“Sleep deprivation is the most common complaint I hear from parents of young children… But the solution doesn’t need to be complicated regimes or expensive gizmos. A routine as simple as bath, book, bed can get young children to settle so that everyone can benefit from a good night’s sleep.” – Jo Frost.
Parenting expert Jo Frost (aka Super Nanny) is under no illusion that she created the ‘Bath Book Bed’ routine, but with over 20 years of nannying experience under her belt she knows that it works, which is why the BookTrust have teamed up with Jo and made her their Global Ambassador for the new campaign launched this week.
Bath Book Bed is a national campaign (initiated by BookTrust) to encourage parents to make stories a part of every child’s bedtime routine. After all, there’s nothing quite like snuggling with your little person and reading a book after a busy day.
BookTrust surveyed one thousand parents with children aged three and under, and discovered that the top concern for parents was getting their children to sleep at night – with over 80% of parents saying that lack of sleep is the hardest part of being a parent (nodding in agreement over here – see the Chronic Sleep Deprivation section of the blog!). Some even claimed they would pay more than £10k to put an end to the sleepless nights!
We implemented the Bath Book Bed routine with Busby from a very early age, and she’s generally been a good sleeper for most of her life. H-Bear is a whole different kettle of fish, and it’s only fairly recently that he’s stopped sleeping in the sling in the evenings (due to his reflux), and we’ve introduced the same routine for him.
I was invited along with a small group of fellow parenting bloggers to meet Jo this week and discuss the campaign. I also gleaned some great tips from our conversation to help create a relaxing ‘Bath Book Bed’ routine, which I’ll be sharing below.
Our chat with Jo was hosted at The Library in London (the most divine venue! I was completely in awe of the decor – especially the copper sink in the bar area), and we were treated to brunch and mimosas, which was appreciated after the 6am start from Yorkshire!
I was curious to see what Jo would be like in real life, as obviously her TV persona is slightly hyped up for drama, but she was incredibly down to earth and friendly, and made us all feel at ease. She’s definitely a larger than life character, and ever-so passionate about what she does – and wow, she’s good at it too! We kept her on her toes with our questions, but she was firing out answers left, right and centre about our sleep issues, and they all made a lot of sense.
The ‘Bath Book Bed’ routine is tried and tested. Here are a few tips:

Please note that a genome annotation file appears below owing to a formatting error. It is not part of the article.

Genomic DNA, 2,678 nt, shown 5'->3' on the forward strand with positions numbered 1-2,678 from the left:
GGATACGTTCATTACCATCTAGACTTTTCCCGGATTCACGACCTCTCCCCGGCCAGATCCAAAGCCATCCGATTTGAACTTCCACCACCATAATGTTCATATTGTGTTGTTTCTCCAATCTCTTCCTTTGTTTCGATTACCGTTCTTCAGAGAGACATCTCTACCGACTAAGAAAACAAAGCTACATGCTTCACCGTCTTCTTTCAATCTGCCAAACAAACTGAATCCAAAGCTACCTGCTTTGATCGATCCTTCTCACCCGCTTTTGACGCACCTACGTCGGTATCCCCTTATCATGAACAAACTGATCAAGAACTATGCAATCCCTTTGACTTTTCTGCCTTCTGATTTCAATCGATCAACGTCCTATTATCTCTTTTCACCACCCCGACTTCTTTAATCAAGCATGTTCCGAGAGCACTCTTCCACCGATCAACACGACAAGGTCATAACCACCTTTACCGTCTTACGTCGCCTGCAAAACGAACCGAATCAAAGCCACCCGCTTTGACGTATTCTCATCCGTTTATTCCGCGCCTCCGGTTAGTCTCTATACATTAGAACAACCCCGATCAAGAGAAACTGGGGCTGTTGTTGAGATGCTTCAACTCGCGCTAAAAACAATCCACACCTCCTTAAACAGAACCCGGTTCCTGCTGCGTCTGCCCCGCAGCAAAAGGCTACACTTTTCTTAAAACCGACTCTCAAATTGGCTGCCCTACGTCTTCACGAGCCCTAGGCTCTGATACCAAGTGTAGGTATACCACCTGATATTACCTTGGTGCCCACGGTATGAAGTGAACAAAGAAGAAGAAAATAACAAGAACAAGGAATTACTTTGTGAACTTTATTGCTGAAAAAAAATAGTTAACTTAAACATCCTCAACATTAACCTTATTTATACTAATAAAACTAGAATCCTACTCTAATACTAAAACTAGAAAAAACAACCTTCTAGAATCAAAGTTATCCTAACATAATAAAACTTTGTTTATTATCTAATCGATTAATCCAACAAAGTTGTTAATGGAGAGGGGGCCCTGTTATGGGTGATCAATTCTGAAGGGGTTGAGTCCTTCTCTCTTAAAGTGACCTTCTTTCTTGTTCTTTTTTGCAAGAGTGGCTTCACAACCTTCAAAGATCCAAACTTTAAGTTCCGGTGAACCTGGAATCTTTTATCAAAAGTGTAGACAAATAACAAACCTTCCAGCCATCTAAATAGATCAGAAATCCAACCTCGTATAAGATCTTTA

- Have a good 15-20 minutes of playtime before you start the bedtime routine. Especially if you’ve been at work and haven’t seen the children all day. Give the children your full attention. Put away any technology and do a puzzle, or draw together, or just run around the garden shouting and singing (this is what usually happens in our house…).
- Begin the bedtime routine an hour before bed, and don’t rush – especially while you’re trying to establish the routine. Once established, as long as you keep to the basics, then the children will recognise you’re in the routine.
- Get everything ready for bedtime before you get in the bath – get pjs out, prepare milk etc, so you’re not rushing off and disturbing your child winding down.
- Enjoy bath time! Have fun! Sing songs and get your children to exert the last of their energy.
- Create a relaxed peaceful environment for post-bath time. Turn off all background noise. Close blinds/curtains. Be tactile with your child – massage is good.
- Read books! You all know this already, but not only are books fantastic for literacy and imagination, but they’re wonderful for creating a moral compass and learning about different cultures etc. Reading to babies is equally as important as reading to toddlers and pre-schoolers.
- If you have more than one child, get the eldest involved by asking them to choose the book, or asking them to read to the youngest. This creates a bedtime ritual that children will look forward to.
All of the above should set your little person up for quality sleep. Jo also recommended creating a daytime routine to support the bedtime, for example, reading books together, three meals a day at set times, dedicated playtime without distractions.
Overall, it’s about trusting your instinct – as Jo said on Tuesday “You know what you know”, and although she isn’t a parent herself, I believe that she really does understand how children (and adults!) work.
BookTrust are asking parents to sign up to their ’14 days to better sleep’ trial if they’re not already in the Bath Book Bed routine. See for yourself how it can help your family and get exclusive content with daily tips and advice: Sign up here.
A huge thank you to Jo Frost for the informative session and to BookTrust for the fantastic goodie bag. Busby is now completely besotted by Supertato and it’s all we’ve been allowed to read (on repeat) this week…
*Collaborative post. All views and opinions expressed are my own.*